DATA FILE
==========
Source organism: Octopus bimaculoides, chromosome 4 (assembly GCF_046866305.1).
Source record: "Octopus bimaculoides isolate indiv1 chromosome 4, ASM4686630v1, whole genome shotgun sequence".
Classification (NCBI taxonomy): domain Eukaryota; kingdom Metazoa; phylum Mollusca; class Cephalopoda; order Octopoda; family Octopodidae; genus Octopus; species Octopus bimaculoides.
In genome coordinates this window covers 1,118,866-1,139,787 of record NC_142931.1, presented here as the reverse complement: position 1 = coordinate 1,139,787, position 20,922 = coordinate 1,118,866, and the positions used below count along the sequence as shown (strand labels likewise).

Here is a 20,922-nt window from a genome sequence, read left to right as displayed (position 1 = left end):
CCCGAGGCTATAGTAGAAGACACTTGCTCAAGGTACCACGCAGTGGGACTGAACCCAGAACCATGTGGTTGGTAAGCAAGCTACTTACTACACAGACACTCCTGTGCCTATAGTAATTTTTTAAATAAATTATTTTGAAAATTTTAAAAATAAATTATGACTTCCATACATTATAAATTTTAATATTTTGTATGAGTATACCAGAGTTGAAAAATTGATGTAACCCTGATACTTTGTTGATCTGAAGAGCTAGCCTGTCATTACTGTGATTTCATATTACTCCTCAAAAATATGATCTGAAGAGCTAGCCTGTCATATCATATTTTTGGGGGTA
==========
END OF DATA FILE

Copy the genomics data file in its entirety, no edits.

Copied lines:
Source organism: Octopus bimaculoides, chromosome 4 (assembly GCF_046866305.1).
Source record: "Octopus bimaculoides isolate indiv1 chromosome 4, ASM4686630v1, whole genome shotgun sequence".
Classification (NCBI taxonomy): domain Eukaryota; kingdom Metazoa; phylum Mollusca; class Cephalopoda; order Octopoda; family Octopodidae; genus Octopus; species Octopus bimaculoides.
In genome coordinates this window covers 1,118,866-1,139,787 of record NC_142931.1, presented here as the reverse complement: position 1 = coordinate 1,139,787, position 20,922 = coordinate 1,118,866, and the positions used below count along the sequence as shown (strand labels likewise).

Here is a 20,922-nt window from a genome sequence, read left to right as displayed (position 1 = left end):
CCCGAGGCTATAGTAGAAGACACTTGCTCAAGGTACCACGCAGTGGGACTGAACCCAGAACCATGTGGTTGGTAAGCAAGCTACTTACTACACAGACACTCCTGTGCCTATAGTAATTTTTTAAATAAATTATTTTGAAAATTTTAAAAATAAATTATGACTTCCATACATTATAAATTTTAATATTTTGTATGAGTATACCAGAGTTGAAAAATTGATGTAACCCTGATACTTTGTTGATCTGAAGAGCTAGCCTGTCATTACTGTGATTTCATATTACTCCTCAAAAATATGATCTGAAGAGCTAGCCTGTCATATCATATTTTTGGGGGTA